"Is that so?" I say, trying to look as if I find this an admirable way to spend one's golden years. "That must be quite a few girls."
"Eighty," he smirks. "Well. At least 40 or 50.
"Cuban girls are different from you Europeans. They aren't prudish. In bed, they do everything. If she's not interested, I kick her out and get another one."
When I remark on his age, somewhere over 60, he springs to his feet, beats his chest and flexes his arms.
"I'm a lion! I have the body of a 40-year-old. In bed, I'm 25," he cries. "I don't even need Viagra."
Foreigners have come to Cuba for years seeking escorts for nights out and sex in exchange for gifts or cash to help the family. Cubans dub them "yumas", a term adopted for Americans after a 1957 western set in the town of Yuma on the U.S. border with Mexico.
Traveling here a decade ago, when Cubans were going hungry from the loss of Soviet aid, I saw countless beer-bellied foreign men smooching young women, and mid-forties women with hot young Cuban guys.
Cuban leader Fidel Castro hates sex tourism. After the 1959 revolution, he razed the brothels that had flourished under strongman Fulgencio Batista and he outlawed underage sex and pornography.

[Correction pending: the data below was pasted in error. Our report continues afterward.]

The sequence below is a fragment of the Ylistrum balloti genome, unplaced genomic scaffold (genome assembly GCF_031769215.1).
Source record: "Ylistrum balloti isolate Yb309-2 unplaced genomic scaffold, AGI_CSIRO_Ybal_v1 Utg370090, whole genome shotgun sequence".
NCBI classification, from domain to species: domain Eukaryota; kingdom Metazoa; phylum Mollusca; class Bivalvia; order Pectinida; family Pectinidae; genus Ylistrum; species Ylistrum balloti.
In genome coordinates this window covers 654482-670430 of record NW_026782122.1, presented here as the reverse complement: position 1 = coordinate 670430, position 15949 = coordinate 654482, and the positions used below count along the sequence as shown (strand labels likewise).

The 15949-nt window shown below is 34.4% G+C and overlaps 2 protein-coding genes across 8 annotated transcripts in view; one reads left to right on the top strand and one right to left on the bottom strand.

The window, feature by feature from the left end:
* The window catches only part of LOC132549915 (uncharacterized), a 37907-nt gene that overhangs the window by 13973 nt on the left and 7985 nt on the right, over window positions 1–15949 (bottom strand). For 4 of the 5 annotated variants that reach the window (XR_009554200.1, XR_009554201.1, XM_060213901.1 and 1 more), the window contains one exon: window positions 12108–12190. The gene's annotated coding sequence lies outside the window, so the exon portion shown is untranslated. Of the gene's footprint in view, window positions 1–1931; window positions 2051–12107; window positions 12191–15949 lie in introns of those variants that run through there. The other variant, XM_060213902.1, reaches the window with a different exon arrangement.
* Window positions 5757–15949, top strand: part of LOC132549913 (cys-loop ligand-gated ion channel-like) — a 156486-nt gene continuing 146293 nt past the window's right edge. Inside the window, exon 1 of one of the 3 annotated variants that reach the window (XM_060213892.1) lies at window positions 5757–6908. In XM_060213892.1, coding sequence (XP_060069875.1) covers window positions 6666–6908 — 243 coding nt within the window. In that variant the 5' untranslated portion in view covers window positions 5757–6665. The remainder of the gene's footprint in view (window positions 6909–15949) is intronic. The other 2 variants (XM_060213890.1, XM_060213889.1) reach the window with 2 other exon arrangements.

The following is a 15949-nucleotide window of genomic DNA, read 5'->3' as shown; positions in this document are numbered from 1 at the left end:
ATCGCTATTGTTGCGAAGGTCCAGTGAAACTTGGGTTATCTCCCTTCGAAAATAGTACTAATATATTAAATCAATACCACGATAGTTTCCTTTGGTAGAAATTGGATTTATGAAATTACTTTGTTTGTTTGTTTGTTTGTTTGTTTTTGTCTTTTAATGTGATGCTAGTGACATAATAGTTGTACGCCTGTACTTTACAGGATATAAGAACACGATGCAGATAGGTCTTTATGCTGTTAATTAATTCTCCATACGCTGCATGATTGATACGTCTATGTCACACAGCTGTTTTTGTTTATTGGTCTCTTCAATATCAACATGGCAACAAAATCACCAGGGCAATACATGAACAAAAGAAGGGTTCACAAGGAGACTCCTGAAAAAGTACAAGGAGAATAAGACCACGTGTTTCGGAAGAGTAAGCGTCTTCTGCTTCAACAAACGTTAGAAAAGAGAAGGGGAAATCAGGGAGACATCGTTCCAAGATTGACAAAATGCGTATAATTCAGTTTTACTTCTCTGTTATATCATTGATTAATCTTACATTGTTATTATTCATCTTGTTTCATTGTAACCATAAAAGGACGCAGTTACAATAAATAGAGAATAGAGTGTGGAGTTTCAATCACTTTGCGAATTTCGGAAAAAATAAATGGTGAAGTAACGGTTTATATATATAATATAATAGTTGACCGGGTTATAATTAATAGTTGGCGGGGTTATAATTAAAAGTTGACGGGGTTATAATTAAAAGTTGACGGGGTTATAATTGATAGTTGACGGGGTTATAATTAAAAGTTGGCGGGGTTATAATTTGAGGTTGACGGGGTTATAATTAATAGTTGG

The government has also cracked down on hustlers, known here as "jineteros", in recent years, and the trade is now less visible.
But tourists are still like walking bank vaults in the two-tiered economy of Cuban and convertible pesos. The dollars I brought for a three-week stay equate to eight years' of state peso wages -- hence the torrent of romantic propositions.
On the sleepy Isle of Youth off Cuba's south coast, the Italian calls his girlfriend. She flounces out, a cinnamon-hued goddess in a tight "Italia" T-shirt and tiny pink shorts, and flashes me a smile.
Draped in gold jewelry, she is halfway through a law degree, but her yuma has brought her family more wealth in a few visits than several years on a Cuban lawyer's wage would.
"In my country you'd have a boyfriend like Brad Pitt," I joke. She giggles. The Italian slaps her thigh.